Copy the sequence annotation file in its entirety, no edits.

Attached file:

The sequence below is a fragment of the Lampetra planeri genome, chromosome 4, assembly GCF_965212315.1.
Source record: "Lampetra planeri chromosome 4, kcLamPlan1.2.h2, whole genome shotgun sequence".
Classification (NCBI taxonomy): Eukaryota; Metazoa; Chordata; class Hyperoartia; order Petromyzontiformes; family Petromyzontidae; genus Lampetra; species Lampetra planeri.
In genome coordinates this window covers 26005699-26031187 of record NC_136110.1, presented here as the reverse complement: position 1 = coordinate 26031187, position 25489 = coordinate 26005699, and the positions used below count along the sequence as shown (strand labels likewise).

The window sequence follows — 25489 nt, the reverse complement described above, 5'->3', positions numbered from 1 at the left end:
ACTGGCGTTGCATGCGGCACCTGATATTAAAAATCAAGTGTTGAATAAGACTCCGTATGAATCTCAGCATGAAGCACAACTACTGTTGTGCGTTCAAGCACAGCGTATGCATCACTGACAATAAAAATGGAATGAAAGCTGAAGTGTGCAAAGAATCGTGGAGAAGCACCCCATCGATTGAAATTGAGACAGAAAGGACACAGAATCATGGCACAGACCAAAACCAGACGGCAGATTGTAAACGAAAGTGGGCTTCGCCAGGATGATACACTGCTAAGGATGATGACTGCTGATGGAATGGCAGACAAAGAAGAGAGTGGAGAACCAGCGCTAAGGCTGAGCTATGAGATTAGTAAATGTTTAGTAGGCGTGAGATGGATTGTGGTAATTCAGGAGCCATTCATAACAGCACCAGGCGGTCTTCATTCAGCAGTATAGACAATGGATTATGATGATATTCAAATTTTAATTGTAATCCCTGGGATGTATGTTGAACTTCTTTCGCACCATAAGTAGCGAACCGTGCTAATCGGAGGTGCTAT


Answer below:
The sequence below is a fragment of the Lampetra planeri genome, chromosome 4, assembly GCF_965212315.1.
Source record: "Lampetra planeri chromosome 4, kcLamPlan1.2.h2, whole genome shotgun sequence".
Classification (NCBI taxonomy): Eukaryota; Metazoa; Chordata; class Hyperoartia; order Petromyzontiformes; family Petromyzontidae; genus Lampetra; species Lampetra planeri.
In genome coordinates this window covers 26005699-26031187 of record NC_136110.1, presented here as the reverse complement: position 1 = coordinate 26031187, position 25489 = coordinate 26005699, and the positions used below count along the sequence as shown (strand labels likewise).

The window sequence follows — 25489 nt, the reverse complement described above, 5'->3', positions numbered from 1 at the left end:
ACTGGCGTTGCATGCGGCACCTGATATTAAAAATCAAGTGTTGAATAAGACTCCGTATGAATCTCAGCATGAAGCACAACTACTGTTGTGCGTTCAAGCACAGCGTATGCATCACTGACAATAAAAATGGAATGAAAGCTGAAGTGTGCAAAGAATCGTGGAGAAGCACCCCATCGATTGAAATTGAGACAGAAAGGACACAGAATCATGGCACAGACCAAAACCAGACGGCAGATTGTAAACGAAAGTGGGCTTCGCCAGGATGATACACTGCTAAGGATGATGACTGCTGATGGAATGGCAGACAAAGAAGAGAGTGGAGAACCAGCGCTAAGGCTGAGCTATGAGATTAGTAAATGTTTAGTAGGCGTGAGATGGATTGTGGTAATTCAGGAGCCATTCATAACAGCACCAGGCGGTCTTCATTCAGCAGTATAGACAATGGATTATGATGATATTCAAATTTTAATTGTAATCCCTGGGATGTATGTTGAACTTCTTTCGCACCATAAGTAGCGAACCGTGCTAATCGGAGGTGCTAT